The Wednesday Group

  • by Sylvia True
  • Narrated by Susan Bennett
  • 9 hrs and 4 mins
  • Unabridged Audiobook

Publisher's Summary

Gail. Hannah. Bridget. Lizzy. Flavia. Each of them has a shameful secret, and each is about to find out that she is not alone...
Gail, a prominent Boston judge, keeps receiving letters from her husband's latest girlfriend, while her husband, a theology professor, claims he's nine-months sober from sex with grad students. Hannah, a homemaker, catches her husband having sex with a male prostitute in a public restroom. Bridget, a psychiatric nurse at a state hospital, is sure she has a loving, doting spouse, until she learns that he is addicted to chat rooms and match-making websites. Lizzy, a high school teacher, is married to a porn addict, who is withdrawn and uninterested in sex with her. Flavia was working at the Boston Public library when someone brought her an article that stated her husband had been arrested for groping a teenage girl on the subway. He must face court, and Flavia must decide if she wants to stay with him. Finally, Kathryn, the young psychologist running the group, has as much at stake as all of the others.
As the women share never-before-uttered secrets and bond over painful truths, they work on coming to terms with their husbands' addictions and developing healthy boundaries for themselves. Meanwhile, their outside lives become more and more intertwined, until, finally, a series of events forces each woman to face her own denial, betrayal, and uncertain future head-on.
From author Sylvia True comes The Wednesday Group, a captivating, moving novel about friendship, marriage, and the bonds that connect us all.

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Customer Reviews

Most Helpful

Flawed Story w/ Unresolved Ending; A+ Narration

Don't get me wrong; this was a mostly engrossing listen, and a real page-turner by the end. I literally could barely stand to turn it off when I reached my destination. And the narrator is phenomenal; I will definitely be looking for more books narrated by her. I've almost never heard such subtle vocal characterizations.

However, there are a few glaring flaws in the story. For one thing, starting with just the most obvious issue, the book is kind of a downer, with chapter after humorless chapter of unrelenting sadness and anguish. But that brings me to my second grievance: Why all of this unrelenting suffering with not one of these women ever even considering the most obvious solution: LEAVE THE BASTARD? (Similarly, the one pregnant group member--who is obviously totally unsuited to motherhood--is horrified to discover that she's pregnant, but never once considers just not going through with the pregnancy.) And speaking of cheating bastards who deserve to be dumped but never are: It feels like the author did inadequate research on sex addiction before writing this book. Why is there no explanation of what makes someone a sex addict vs. just a promiscuous jerk, womanizer, closeted homosexual or adulterous ass? And why no mention of the fact that not all sex addicts are men? Then there are the many lines of dialogue (mostly coming from the therapist) that just make the listener roll her eyes. Sometimes Kathryn seemed like a movie caricature of a therapist, and I felt by the end that if I had to hear any more lines like "Is that difficult for you?" I was going to lose it like the nonmaternal pregnant character and begin screaming curses. I could easily see why so many of these women were tempted to leave--or actually did leave--the group!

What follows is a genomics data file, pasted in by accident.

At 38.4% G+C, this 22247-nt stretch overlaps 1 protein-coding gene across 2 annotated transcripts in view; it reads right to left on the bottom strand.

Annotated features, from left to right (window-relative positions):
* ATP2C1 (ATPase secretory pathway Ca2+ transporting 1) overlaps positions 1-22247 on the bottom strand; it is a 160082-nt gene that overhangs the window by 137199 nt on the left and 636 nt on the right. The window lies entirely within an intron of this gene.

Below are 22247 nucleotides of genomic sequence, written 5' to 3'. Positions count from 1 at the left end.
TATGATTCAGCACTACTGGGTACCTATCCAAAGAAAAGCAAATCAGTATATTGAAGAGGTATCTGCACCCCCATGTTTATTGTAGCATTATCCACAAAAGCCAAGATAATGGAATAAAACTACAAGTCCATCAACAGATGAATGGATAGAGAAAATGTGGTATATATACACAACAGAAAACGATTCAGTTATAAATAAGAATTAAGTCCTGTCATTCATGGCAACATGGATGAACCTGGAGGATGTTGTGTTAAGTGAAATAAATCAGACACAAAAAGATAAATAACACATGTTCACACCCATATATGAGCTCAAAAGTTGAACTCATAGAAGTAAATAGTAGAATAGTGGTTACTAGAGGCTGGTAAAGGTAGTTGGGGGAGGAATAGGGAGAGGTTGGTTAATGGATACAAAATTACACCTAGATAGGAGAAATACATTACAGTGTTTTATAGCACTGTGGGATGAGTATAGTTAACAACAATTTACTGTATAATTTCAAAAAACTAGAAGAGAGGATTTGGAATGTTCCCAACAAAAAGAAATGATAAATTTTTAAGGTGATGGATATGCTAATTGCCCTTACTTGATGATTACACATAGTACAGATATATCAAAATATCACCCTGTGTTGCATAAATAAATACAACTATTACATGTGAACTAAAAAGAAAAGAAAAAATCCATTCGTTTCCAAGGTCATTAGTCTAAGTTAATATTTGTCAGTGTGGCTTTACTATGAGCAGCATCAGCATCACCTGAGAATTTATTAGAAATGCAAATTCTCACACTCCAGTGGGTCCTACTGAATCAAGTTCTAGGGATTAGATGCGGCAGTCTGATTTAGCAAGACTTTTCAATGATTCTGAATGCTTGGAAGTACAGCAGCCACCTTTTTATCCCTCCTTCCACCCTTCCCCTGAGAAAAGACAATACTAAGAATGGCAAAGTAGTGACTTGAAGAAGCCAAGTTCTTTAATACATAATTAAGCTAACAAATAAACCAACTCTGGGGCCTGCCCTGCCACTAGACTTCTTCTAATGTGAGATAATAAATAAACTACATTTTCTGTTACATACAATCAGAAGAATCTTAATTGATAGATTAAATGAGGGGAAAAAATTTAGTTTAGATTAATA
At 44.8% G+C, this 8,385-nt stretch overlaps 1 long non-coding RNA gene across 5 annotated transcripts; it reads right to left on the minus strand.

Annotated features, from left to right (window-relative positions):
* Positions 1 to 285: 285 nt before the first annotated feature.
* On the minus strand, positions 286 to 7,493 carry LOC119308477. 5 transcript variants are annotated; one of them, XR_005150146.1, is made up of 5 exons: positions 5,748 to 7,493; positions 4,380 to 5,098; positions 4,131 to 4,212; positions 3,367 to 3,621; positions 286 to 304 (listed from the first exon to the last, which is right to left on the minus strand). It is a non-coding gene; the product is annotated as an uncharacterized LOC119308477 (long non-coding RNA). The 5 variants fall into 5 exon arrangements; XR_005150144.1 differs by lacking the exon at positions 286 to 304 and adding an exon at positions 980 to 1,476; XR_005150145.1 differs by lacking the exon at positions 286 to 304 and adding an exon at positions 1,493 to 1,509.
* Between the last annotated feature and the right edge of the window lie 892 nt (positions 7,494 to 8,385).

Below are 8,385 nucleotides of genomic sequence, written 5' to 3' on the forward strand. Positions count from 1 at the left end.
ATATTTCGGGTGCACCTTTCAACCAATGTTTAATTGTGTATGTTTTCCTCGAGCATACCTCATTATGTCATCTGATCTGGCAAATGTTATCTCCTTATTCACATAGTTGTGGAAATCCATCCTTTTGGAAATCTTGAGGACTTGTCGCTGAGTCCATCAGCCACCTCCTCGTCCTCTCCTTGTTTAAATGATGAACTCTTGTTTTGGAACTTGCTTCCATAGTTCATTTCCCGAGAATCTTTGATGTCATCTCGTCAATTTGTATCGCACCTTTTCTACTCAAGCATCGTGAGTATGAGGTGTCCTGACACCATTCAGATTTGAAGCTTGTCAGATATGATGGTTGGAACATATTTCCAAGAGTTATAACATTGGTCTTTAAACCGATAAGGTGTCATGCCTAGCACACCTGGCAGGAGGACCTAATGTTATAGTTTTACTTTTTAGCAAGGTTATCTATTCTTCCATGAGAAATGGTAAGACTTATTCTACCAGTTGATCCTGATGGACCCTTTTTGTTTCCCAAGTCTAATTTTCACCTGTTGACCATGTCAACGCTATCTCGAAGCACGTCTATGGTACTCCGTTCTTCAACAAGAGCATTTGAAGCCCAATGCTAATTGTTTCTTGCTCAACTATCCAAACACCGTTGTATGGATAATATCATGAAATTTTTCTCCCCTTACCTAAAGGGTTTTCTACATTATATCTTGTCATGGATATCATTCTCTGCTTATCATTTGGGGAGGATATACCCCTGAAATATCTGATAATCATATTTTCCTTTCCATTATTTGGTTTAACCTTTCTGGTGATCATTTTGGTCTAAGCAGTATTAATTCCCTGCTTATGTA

And speaking of leaving the group, it pains me to say that I think the author appears to have inadvertently introduced a note of not-so-subtle racism into this narrative by having the one ethnic character be such an outsider that she is THE ONLY GROUP MEMBER WHO HAS NO CHAPTERS DEDICATED TO HER! The book literally goes back and forth between chapters titled Lizzy, Hannah, Bridget, and Gail...with not a single Flavia chapter! Then, just when I was thinking, "Oh, jeez, the ethnocentric author is almost signaling the reader that non-Americans are expendable," the author has Flavia announce that she's leaving the group and the U.S. to return to her native land. Oy vey!

Which brings me to the ridiculously unresolved ending, the worst I've ever heard. Like other readers who reviewed this title, I actually went back several times, both in the audiobook and the print version, to make sure the recording wasn't flawed and that I hadn't somehow missed something. How can the author set up the possible death of a main character and then not even hang in there long enough to at least reveal whether that character survives? Not to mention tell us how that character, an extremely proud and private individual who is mortified at the slightest hint of publicity, is going to deal with the fallout from her very public, naked breakdown even if she does survive physically.

Final Grade: C-plus/B minus. The fourth star is for the narrator.
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- Gretchen SLP

Great book for a book club discussion!

Very gripping book! The narration was fabulous! The story makes for a very good book club discussion! I was aggregated with the men in this book and was left feeling like they all used sex addiction as an excuse to cheat and lie. The women should have all left these men because of the cheating and lying but even more because of the self esteem issues they had because of the men! I love the bond they make with the other women! I'll definitely read this author again and listen to this narrator!
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- Cyndi Marie

Book Details

  • Release Date: 03-24-2015
  • Publisher: Macmillan Audio